Cyber-attacks and security breaches are the bane of businesses, in particular, financial institutions.
OCBC Bank has long refused to compromise when it comes to defending against such dangers.
The bank’s new regional data center, designed to support the operational requirements of OCBC Group entities for the next 30 years, was purpose-built to ensure security threats are kept firmly at bay for decades to come.
It is also cloud-enabled to support the bank in its move towards a hybrid and private cloud infrastructure.
As a purpose-built facility developed and owned by the bank, the data center is fully designed and customized to the precise needs and requirements of OCBC’s business and operations.
Being wholly-owned, it enables the bank to have absolute control on security and physical access and aims to eliminate the risk of unavailability of space or capacity when needed.
It also aims to remove any risks associated with interdependence on other tenants' activities, which is the case in shared facilities.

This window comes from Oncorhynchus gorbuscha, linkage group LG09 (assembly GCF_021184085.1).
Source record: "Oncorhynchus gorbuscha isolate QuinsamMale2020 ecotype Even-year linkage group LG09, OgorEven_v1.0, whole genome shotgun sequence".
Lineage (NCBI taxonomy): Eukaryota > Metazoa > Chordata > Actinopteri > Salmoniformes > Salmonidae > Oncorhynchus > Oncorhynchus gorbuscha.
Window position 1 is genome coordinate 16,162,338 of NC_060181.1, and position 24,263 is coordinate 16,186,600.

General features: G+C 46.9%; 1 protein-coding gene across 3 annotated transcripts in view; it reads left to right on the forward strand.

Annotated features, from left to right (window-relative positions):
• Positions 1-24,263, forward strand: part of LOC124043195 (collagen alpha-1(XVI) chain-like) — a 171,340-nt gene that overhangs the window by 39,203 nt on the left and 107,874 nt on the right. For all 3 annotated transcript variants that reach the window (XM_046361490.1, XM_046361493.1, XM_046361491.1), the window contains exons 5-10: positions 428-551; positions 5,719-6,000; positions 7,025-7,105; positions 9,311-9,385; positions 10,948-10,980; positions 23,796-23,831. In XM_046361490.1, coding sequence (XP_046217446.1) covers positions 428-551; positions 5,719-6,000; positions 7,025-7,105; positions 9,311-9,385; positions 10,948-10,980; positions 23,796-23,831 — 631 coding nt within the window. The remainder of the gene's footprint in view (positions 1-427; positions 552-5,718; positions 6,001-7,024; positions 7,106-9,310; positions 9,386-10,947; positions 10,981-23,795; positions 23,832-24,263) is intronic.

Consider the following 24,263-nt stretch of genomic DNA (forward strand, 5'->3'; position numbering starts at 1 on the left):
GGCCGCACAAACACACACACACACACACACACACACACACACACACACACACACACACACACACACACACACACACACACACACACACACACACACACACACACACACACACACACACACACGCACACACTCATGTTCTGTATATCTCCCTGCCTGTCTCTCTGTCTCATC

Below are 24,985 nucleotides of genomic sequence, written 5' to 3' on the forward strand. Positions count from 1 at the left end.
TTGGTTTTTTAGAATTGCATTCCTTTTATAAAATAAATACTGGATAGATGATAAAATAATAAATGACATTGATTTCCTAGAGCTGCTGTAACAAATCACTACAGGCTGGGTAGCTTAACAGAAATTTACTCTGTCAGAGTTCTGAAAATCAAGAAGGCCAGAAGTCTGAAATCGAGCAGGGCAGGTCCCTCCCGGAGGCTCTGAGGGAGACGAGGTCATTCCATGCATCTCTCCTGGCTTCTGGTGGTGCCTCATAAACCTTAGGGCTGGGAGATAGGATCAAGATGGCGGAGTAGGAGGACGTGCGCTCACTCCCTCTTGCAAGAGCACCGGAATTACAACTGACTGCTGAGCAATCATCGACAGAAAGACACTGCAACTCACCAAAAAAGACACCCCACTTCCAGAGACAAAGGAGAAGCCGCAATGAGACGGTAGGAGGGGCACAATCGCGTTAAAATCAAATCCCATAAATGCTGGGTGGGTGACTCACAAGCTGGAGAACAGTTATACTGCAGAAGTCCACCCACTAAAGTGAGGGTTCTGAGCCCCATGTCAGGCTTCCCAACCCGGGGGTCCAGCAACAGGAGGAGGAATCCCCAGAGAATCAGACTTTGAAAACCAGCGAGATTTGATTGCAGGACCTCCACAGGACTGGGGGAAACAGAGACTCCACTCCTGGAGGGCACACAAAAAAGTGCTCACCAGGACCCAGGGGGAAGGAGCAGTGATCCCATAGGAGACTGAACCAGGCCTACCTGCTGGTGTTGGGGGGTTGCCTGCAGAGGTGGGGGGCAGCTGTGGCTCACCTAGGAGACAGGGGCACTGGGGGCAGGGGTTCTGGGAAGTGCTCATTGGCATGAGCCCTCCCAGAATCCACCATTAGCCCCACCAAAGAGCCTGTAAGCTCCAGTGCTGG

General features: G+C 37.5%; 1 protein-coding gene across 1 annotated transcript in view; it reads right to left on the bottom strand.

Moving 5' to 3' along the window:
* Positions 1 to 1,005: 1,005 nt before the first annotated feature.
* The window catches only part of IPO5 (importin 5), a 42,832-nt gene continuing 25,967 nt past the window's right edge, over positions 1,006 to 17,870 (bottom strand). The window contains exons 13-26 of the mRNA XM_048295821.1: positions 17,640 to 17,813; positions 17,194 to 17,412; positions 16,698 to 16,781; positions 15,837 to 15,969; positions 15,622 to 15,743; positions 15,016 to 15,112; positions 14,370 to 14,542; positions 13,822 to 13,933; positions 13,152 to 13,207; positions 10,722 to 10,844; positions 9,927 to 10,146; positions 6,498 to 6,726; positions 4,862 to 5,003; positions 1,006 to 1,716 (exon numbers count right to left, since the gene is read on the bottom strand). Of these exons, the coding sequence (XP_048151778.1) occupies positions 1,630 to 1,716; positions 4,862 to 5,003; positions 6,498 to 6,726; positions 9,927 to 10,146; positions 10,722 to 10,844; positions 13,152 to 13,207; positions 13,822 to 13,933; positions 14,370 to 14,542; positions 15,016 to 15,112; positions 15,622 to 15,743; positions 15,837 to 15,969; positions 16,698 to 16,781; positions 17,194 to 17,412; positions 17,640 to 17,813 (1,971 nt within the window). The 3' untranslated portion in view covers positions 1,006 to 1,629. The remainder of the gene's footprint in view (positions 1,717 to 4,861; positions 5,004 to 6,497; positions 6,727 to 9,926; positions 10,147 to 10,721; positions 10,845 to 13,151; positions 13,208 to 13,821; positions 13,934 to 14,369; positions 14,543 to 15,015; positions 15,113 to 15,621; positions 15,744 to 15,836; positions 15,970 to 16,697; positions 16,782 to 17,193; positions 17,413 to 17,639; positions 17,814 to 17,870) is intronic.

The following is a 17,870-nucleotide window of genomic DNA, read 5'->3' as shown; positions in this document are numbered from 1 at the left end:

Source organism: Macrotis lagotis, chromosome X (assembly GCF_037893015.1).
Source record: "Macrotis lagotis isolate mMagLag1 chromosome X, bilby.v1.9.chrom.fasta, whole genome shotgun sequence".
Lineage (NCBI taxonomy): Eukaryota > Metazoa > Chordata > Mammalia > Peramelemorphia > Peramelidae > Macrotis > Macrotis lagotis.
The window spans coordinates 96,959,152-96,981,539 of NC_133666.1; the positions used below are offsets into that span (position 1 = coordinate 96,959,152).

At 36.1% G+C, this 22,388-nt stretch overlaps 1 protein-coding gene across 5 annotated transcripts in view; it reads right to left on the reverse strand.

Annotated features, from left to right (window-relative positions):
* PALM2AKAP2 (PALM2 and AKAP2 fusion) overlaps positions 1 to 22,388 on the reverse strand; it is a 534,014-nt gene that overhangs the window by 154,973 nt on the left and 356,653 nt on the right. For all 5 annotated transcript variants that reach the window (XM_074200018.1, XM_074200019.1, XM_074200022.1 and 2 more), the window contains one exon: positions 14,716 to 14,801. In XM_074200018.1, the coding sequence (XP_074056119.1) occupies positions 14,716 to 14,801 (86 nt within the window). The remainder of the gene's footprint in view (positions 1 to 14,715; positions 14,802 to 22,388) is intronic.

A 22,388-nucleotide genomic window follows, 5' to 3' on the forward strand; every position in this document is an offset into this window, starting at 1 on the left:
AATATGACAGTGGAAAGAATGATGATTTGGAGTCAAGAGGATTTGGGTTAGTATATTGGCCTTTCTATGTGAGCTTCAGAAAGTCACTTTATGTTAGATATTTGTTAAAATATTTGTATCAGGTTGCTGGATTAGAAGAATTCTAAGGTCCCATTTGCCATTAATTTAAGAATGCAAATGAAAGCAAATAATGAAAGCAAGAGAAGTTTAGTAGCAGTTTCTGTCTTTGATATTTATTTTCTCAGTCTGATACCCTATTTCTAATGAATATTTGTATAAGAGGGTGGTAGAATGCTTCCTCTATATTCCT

Fully operational since the third quarter of 2017, the S$240 million facility sits on a land area of 0.5 hectares, equivalent to half the size of a football field, with a built-up floor area of 134,500 square feet across six stories.
It hosts thousands of devices with the expanded capacity to serve the needs of the OCBC Group, including Bank of Singapore, OCBC Wing Hang, Great Eastern, Lion Global Investors and overseas branches across 18 countries.
The facility boasts some of the highest standards in security, resiliency and efficiency in the region, to ensure enhanced security against cyber and physical threats, business continuity even in times of outages, and cost savings from energy efficiency.
The data center was accorded the BCA-IMDA (Building and Construction Authority-Infocomm Media Development Authority) Green Mark Platinum Award, the highest standard attainable in Singapore for energy-saving design, operation and management.
This was achieved by utilising water-based cooling systems and cold aisle containment that reduce the energy required for cooling densely packed servers, and diesel rotary uninterruptible power supply (DRUPS) system that enables efficient power usage.
With 30% more energy-efficiency than other standard data centers in Southeast Asia, it will reap cost savings of up to $0.5 million per annum.